Blue. Blue. That was the repelling or bouncy stuff. But I hadn’t, like… powered it or whatever that I was doing last night. To test that, I reached down to pick up a small rock from the floor, underhand tossing it toward the blue spot. Sure enough, it struck and just fell. Right.

Taking out my phone, I strolled back and forth for a couple minutes, answering texts. Some of my friends back at school wanted to know where I was, so I said I needed a ‘mental health day’. Then I checked for any news stories about that motel once more, or even anything in a local blog. There were still none, but it helped pass the time.

Finally, I looked over at the ramp. The spot was still there. It had been about five minutes. So the paint didn’t disappear unless I actually powered it. And each color had a different result from being powered. Okay. Okay, I could follow that.

To test it, I thought about the blue paint. I focused on it being powered up. It was hard to explain, but I felt a brief connection to it, like a spark. Then I tried throwing that little rock at it once more, winding up first before hurling the thing like a baseball.

That time, when the rock hit the blue spot, it rocketed off. The thing rebounded violently, shooting past my face as I ducked before it shattered loudly off one of the other ramps.

Slowly, I raised my head to stare at the blue paint. It vanished a second later, leaving the ramp blank once more. Then I turned to stare at the remains of the rock. “Holy shit.”

Okay, maybe I shouldn’t throw the next rock so hard. Apparently the blue stuff magnified the force applied to it when sending it away again. Right.

Next, I put a line of green paint on the ground. Once again, I tested it to make sure the stuff stayed as long as it wasn’t powered. Satisfied, I focused on powering it. Then I ran through it.

God damn. I’d been in track, but I’d never been that fast. It wasn’t like… super or anything, but it was definitely faster than I’d ever run before. I made a longer line after that one disappeared and tested it, nearly running into the wall before stopping myself.

Then I took my phone out and downloaded a speedometer app. Setting it up and making sure it seemed to work, I shoved the phone back in my pocket before drawing another green line, once again wide enough to run on.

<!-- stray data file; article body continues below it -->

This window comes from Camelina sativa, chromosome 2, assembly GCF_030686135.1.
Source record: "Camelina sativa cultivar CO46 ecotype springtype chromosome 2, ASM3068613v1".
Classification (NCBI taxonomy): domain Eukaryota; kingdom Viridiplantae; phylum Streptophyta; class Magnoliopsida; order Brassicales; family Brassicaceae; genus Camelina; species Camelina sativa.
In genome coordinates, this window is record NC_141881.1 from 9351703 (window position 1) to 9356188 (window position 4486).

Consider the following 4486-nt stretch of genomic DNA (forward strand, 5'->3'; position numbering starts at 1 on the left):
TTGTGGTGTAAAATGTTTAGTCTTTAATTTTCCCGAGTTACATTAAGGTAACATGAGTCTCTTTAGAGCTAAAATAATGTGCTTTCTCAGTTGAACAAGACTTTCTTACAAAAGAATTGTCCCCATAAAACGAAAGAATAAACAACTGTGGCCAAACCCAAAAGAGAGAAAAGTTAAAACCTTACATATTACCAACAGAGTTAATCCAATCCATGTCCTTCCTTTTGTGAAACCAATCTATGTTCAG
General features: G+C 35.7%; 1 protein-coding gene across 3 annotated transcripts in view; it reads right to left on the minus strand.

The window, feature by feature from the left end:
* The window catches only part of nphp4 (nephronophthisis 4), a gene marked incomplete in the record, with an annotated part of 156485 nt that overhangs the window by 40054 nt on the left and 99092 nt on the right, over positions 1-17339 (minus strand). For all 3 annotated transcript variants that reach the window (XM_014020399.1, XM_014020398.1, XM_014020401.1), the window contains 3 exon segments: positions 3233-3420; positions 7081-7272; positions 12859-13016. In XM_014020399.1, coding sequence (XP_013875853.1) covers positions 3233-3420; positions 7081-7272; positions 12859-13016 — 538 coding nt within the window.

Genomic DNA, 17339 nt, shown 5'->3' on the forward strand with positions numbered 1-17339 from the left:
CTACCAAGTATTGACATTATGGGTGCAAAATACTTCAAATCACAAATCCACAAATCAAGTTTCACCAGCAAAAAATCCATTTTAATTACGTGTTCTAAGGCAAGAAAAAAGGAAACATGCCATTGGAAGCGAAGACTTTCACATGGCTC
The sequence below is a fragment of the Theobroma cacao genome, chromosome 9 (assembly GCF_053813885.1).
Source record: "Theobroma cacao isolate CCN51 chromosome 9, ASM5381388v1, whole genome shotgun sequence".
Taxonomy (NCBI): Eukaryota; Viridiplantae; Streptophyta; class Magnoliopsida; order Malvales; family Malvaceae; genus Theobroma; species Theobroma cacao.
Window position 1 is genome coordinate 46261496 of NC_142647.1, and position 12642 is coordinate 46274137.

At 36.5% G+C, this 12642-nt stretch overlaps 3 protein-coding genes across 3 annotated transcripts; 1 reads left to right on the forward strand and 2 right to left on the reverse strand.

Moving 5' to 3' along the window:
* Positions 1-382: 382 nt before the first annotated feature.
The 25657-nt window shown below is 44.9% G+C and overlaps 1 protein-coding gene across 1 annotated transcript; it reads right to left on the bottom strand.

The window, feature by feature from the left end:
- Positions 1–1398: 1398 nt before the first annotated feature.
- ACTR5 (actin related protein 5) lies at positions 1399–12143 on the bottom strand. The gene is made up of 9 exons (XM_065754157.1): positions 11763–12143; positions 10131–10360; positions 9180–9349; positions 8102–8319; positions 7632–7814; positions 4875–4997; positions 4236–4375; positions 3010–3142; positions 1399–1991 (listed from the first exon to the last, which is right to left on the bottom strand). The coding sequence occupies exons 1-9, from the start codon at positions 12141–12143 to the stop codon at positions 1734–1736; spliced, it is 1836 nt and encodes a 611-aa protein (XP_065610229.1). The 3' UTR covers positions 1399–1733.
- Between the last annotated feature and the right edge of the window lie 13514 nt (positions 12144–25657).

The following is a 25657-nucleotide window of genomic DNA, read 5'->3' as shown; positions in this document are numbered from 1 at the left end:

Cracking my neck to either side, I hopped up and down in a circle, psyching myself up. Standing near the line, I powered it while crouching into the ready position. At a mental starting gun, I took off, running as fast as I could. As I hit the paint, my speed suddenly boosted once more. That time, I really did run into the wall, though I slowed down enough that I was basically just hugging it at the end, laughing despite myself. What a rush.

Then I checked my phone. Apparently I’d been running about thirty miles an hour. Which might not sound like much for a car, but it was really fast for me. Holy shit.

I tried to do it again, but I was only able to spray down about a quarter of the line before the paint just wouldn’t come. It took about sixty seconds for me to be able to make more. So there was a cooldown on it. Last night, I had sprayed so much paint everywhere that first time that I’d hit the limit right off.

But wait a minute… what if…

Blinking down at my shoes, I raised one leg curiously. Pointing my hand at the bottom of the shoe, I sprayed green paint onto it. Then I did the same with the other shoe. As a test, I took a couple steps. The paint didn’t leave any marks. So apparently even the non-powered stuff dried instantly.

Once more, I powered the green paint, this time on my shoes. Then I tried running. It worked. I was fast. Damn, was I fast. Even if it only lasted for a short time. Curious about that, I timed it on my phone. Ten seconds. The paint lasted for ten seconds once it was powered.  

Of course, it didn’t have to be on my shoes. I realized that belatedly, and tried spraying a bit of paint on my pants, my shirt, or even my arm. It all worked, making me move faster.

For a few minutes, I just kept doing that. I would spray more paint on my shoes, then run as fast as I could until it ran out. It was fun, and it let me forget about all the really serious, horrible stuff I should have been focusing on.

Yellow paint worked the opposite way. It slowed me down. Or whatever it touched. Right. Blue was bouncy, green was fast, yellow was slow. What was next?